Watch This YouTuber Retrofit a Tesla Model 3 Into a Working Pickup Truck

Simone Giertz ‏got sick of waiting for an electric pickup truck. 

by James Dennin
An insert from a YouTube video of a Tesla Model 3 that had been retrofitted into a pickup truck
Simone Giertz

Simone Giertz, a popular YouTuber, says she’s tired of waiting for Tesla’s upcoming pickup truck, a cyberpunk-esque design that Elon Musk has indicated will be unveiled formally this summer. So instead of waiting, she decided to build her own, retrofitting a Tesla Model 3 with a truck bed while preserving the overall design. Giertz published a fake ad for her Tesla pickup truck, as well as a detailed video about how she made it, on Tuesday.

“It’s the dawn of a new beginning,” says the narrator of the cheeky ad. “If the thing you want doesn’t exist yet, you step up and make your own.”

The project was especially ambitious for Giertz, who is primarily known for her self-described “shitty robots,” like this pair of giant scissors. The project was over a year in the making, she says in the 30-minute mini-documentary about making the pickup truck. Giertz enlisted two other creators, including one who specializes in modifying Teslas, named Rich Rebuilds, and German designer and artist Laura Kampf.

You can watch the full video on YouTube, embedded below.

How Giertz Modified a Model 3 Into a Pickup Truck

Somewhat surprisingly, the team achieved their modification using a Model 3, Tesla’s cheaper mass-market car, as opposed to a Model S. The reason, Giertz explains in the video, is that the Model S has the steel chassis instead of the aluminum ones used on the Model S. Giertz also notes that buying an entirely new Model 3 and using the chassis was cheaper than trying to find a used one.

The actual modifications were pretty comprehensive. As you can see in the video, the team had to remove close to half of the car’s roof and completely take apart the interior in order to make room for a truck bed.

This required cutting through some parts that were essential to the Model 3’s actual structure, meaning that dozens of individual internal parts needed to be replaced or rebuilt in order to prevent the car from folding in on itself. Somewhat ironically, the construction of the new pickup truck was completed using the bed and some internal parts from a Ford F150, the iconic pickup model Musk has repeatedly evoked in interviews.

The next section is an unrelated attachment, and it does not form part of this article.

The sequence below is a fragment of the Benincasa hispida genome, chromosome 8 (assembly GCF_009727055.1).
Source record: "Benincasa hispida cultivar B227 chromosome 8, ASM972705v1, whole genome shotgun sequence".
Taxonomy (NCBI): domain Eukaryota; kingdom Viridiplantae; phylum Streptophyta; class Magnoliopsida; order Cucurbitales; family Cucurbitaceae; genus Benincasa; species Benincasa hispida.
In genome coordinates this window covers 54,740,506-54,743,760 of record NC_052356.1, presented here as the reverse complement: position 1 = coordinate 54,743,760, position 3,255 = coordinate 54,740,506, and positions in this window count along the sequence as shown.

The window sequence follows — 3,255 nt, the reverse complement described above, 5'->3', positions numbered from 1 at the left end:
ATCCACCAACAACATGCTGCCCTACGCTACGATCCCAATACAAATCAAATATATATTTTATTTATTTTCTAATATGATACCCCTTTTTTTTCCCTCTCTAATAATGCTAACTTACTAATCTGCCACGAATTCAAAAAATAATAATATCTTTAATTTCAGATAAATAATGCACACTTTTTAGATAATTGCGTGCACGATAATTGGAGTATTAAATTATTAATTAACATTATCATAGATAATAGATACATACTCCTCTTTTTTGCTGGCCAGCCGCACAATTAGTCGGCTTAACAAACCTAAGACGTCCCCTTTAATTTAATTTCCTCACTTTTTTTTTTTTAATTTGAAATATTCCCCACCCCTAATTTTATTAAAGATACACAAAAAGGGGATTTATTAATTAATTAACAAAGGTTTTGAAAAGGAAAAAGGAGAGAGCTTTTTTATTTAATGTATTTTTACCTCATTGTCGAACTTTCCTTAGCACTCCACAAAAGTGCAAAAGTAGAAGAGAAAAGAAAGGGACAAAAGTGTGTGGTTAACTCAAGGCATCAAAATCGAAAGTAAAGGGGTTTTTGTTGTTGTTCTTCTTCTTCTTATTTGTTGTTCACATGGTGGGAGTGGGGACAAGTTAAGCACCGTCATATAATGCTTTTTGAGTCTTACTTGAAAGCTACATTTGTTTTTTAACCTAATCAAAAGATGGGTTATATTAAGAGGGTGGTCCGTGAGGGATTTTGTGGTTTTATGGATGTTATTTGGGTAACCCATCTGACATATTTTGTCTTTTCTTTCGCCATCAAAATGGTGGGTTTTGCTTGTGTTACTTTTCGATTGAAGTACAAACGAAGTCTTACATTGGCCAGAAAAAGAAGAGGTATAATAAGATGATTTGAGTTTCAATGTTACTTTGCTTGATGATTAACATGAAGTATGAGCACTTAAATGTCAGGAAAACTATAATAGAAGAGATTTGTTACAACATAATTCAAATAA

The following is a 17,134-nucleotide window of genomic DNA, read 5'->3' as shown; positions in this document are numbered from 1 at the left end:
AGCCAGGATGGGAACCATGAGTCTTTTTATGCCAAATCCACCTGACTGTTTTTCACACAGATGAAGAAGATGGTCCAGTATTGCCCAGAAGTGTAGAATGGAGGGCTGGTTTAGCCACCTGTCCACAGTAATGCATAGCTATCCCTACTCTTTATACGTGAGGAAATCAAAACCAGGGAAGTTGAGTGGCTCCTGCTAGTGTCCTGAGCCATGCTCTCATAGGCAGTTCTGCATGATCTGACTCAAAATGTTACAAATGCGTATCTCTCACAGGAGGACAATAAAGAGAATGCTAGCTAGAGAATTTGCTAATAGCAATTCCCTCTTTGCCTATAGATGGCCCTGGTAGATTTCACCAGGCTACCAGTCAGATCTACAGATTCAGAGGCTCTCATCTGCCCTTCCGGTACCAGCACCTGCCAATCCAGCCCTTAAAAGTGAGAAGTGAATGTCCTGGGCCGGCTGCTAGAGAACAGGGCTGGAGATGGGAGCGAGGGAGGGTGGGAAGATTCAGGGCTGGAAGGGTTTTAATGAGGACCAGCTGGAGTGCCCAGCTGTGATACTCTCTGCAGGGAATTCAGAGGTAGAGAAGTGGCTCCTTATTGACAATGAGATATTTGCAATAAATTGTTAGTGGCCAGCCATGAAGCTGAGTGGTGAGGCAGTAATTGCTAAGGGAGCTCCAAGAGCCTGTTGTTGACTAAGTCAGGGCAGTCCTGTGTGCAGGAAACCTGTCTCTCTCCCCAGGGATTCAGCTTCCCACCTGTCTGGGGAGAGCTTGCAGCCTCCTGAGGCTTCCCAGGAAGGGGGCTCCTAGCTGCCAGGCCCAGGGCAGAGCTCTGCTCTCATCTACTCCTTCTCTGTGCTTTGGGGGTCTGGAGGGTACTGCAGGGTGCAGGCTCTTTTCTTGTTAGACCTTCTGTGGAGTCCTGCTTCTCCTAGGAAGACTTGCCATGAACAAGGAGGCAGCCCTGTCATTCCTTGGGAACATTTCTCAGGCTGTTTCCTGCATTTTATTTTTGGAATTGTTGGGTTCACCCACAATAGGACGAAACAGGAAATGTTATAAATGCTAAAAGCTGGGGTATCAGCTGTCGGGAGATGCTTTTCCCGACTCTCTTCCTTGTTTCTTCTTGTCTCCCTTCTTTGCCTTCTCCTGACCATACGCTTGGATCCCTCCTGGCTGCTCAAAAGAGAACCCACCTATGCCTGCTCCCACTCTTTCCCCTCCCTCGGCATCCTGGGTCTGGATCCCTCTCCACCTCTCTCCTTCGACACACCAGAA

Giertz had to tear apart and rebuild almost half the car, completely ruining the exterior. But the car actually drives, and from the outside, looks great. 

Erin Giertz

Also ironically, as she gears up to shoot the fake commercial featuring the ad, Giertz notices that some of her modifications wound up improving the Model 3’s driving experience. Specifically, hacking off the back and replacing it with a truck bed did away with some of the Model 3’s blind spots, making it easier for her to see around.

The “Truckla,” as Giertz affectionately dubs it, is still a work in progress. While she notes that “it’s completely drivable,” it’s still a long way from perfect. It’s not waterproof yet, for example, and there’s not really much of an interior. Giertz also says she wants to do a new paint job, improve the wiring, and add pickup functionality. She concludes the video by calling on California-area mechanics who are interested in collaborating further.

Some Tesla fans may want to take her up on it. While the pickup truck is nearly ready to be unveiled, according to Musk’s most recent teases, it’s still likely a long way from launch. Adding new vehicle lines, Musk indicated at a recent shareholder meeting, will require ramping up Tesla’s battery capacity. It’s not yet clear how long that could take, and even an early estimate for when you could actually drive a Tesla pickup truck fall some time in late 2020.

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